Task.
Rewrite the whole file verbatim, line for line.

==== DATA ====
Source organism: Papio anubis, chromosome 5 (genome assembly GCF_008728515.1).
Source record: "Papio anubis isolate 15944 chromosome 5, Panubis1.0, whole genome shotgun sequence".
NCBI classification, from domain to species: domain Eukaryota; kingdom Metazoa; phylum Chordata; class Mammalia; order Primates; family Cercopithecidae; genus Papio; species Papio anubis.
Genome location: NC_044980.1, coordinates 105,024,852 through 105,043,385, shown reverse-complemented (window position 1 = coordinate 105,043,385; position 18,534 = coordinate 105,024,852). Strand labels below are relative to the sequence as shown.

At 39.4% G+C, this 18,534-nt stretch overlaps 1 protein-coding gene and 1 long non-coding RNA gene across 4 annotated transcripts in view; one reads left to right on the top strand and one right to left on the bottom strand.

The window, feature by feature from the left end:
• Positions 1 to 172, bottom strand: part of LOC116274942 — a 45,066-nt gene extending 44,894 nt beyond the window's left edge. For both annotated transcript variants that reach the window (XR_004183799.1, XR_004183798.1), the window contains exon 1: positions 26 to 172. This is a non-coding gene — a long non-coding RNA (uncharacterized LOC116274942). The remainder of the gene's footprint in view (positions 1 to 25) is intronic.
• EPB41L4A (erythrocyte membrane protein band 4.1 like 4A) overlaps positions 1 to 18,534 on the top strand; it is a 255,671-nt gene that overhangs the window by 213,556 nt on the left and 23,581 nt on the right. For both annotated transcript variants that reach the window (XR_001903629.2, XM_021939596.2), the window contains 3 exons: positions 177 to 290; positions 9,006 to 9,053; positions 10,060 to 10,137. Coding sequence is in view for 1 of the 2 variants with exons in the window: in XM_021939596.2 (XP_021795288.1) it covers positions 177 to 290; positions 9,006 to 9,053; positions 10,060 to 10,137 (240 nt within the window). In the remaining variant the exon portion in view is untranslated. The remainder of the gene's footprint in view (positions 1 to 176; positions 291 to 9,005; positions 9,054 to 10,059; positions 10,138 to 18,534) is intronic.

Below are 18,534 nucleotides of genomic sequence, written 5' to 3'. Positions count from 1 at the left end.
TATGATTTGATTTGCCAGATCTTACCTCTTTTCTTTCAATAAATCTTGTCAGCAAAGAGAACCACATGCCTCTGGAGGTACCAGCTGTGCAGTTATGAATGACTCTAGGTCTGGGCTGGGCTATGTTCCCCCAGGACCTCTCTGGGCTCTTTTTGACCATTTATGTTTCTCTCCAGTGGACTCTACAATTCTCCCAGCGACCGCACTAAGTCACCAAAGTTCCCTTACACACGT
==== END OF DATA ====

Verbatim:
Source organism: Papio anubis, chromosome 5 (genome assembly GCF_008728515.1).
Source record: "Papio anubis isolate 15944 chromosome 5, Panubis1.0, whole genome shotgun sequence".
NCBI classification, from domain to species: domain Eukaryota; kingdom Metazoa; phylum Chordata; class Mammalia; order Primates; family Cercopithecidae; genus Papio; species Papio anubis.
Genome location: NC_044980.1, coordinates 105,024,852 through 105,043,385, shown reverse-complemented (window position 1 = coordinate 105,043,385; position 18,534 = coordinate 105,024,852). Strand labels below are relative to the sequence as shown.

At 39.4% G+C, this 18,534-nt stretch overlaps 1 protein-coding gene and 1 long non-coding RNA gene across 4 annotated transcripts in view; one reads left to right on the top strand and one right to left on the bottom strand.

The window, feature by feature from the left end:
• Positions 1 to 172, bottom strand: part of LOC116274942 — a 45,066-nt gene extending 44,894 nt beyond the window's left edge. For both annotated transcript variants that reach the window (XR_004183799.1, XR_004183798.1), the window contains exon 1: positions 26 to 172. This is a non-coding gene — a long non-coding RNA (uncharacterized LOC116274942). The remainder of the gene's footprint in view (positions 1 to 25) is intronic.
• EPB41L4A (erythrocyte membrane protein band 4.1 like 4A) overlaps positions 1 to 18,534 on the top strand; it is a 255,671-nt gene that overhangs the window by 213,556 nt on the left and 23,581 nt on the right. For both annotated transcript variants that reach the window (XR_001903629.2, XM_021939596.2), the window contains 3 exons: positions 177 to 290; positions 9,006 to 9,053; positions 10,060 to 10,137. Coding sequence is in view for 1 of the 2 variants with exons in the window: in XM_021939596.2 (XP_021795288.1) it covers positions 177 to 290; positions 9,006 to 9,053; positions 10,060 to 10,137 (240 nt within the window). In the remaining variant the exon portion in view is untranslated. The remainder of the gene's footprint in view (positions 1 to 176; positions 291 to 9,005; positions 9,054 to 10,059; positions 10,138 to 18,534) is intronic.

Below are 18,534 nucleotides of genomic sequence, written 5' to 3'. Positions count from 1 at the left end.
TATGATTTGATTTGCCAGATCTTACCTCTTTTCTTTCAATAAATCTTGTCAGCAAAGAGAACCACATGCCTCTGGAGGTACCAGCTGTGCAGTTATGAATGACTCTAGGTCTGGGCTGGGCTATGTTCCCCCAGGACCTCTCTGGGCTCTTTTTGACCATTTATGTTTCTCTCCAGTGGACTCTACAATTCTCCCAGCGACCGCACTAAGTCACCAAAGTTCCCTTACACACGT